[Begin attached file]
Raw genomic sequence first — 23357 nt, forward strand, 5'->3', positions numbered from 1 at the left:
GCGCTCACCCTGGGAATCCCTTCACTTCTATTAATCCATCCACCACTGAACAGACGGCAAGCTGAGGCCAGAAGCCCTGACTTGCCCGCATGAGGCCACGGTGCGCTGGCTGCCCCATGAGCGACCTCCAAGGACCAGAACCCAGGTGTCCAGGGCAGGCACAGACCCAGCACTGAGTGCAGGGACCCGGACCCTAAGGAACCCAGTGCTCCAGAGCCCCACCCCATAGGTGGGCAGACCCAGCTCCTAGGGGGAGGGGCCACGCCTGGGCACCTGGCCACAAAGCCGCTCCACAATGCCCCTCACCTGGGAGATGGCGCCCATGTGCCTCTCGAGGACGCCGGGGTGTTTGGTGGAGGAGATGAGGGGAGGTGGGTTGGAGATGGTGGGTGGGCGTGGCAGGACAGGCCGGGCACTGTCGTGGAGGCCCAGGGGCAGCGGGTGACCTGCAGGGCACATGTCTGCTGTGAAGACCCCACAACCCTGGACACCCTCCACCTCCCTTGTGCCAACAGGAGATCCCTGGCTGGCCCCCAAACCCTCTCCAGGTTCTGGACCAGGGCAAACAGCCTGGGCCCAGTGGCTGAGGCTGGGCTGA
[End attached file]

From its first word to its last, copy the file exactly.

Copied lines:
Raw genomic sequence first — 23357 nt, forward strand, 5'->3', positions numbered from 1 at the left:
GCGCTCACCCTGGGAATCCCTTCACTTCTATTAATCCATCCACCACTGAACAGACGGCAAGCTGAGGCCAGAAGCCCTGACTTGCCCGCATGAGGCCACGGTGCGCTGGCTGCCCCATGAGCGACCTCCAAGGACCAGAACCCAGGTGTCCAGGGCAGGCACAGACCCAGCACTGAGTGCAGGGACCCGGACCCTAAGGAACCCAGTGCTCCAGAGCCCCACCCCATAGGTGGGCAGACCCAGCTCCTAGGGGGAGGGGCCACGCCTGGGCACCTGGCCACAAAGCCGCTCCACAATGCCCCTCACCTGGGAGATGGCGCCCATGTGCCTCTCGAGGACGCCGGGGTGTTTGGTGGAGGAGATGAGGGGAGGTGGGTTGGAGATGGTGGGTGGGCGTGGCAGGACAGGCCGGGCACTGTCGTGGAGGCCCAGGGGCAGCGGGTGACCTGCAGGGCACATGTCTGCTGTGAAGACCCCACAACCCTGGACACCCTCCACCTCCCTTGTGCCAACAGGAGATCCCTGGCTGGCCCCCAAACCCTCTCCAGGTTCTGGACCAGGGCAAACAGCCTGGGCCCAGTGGCTGAGGCTGGGCTGA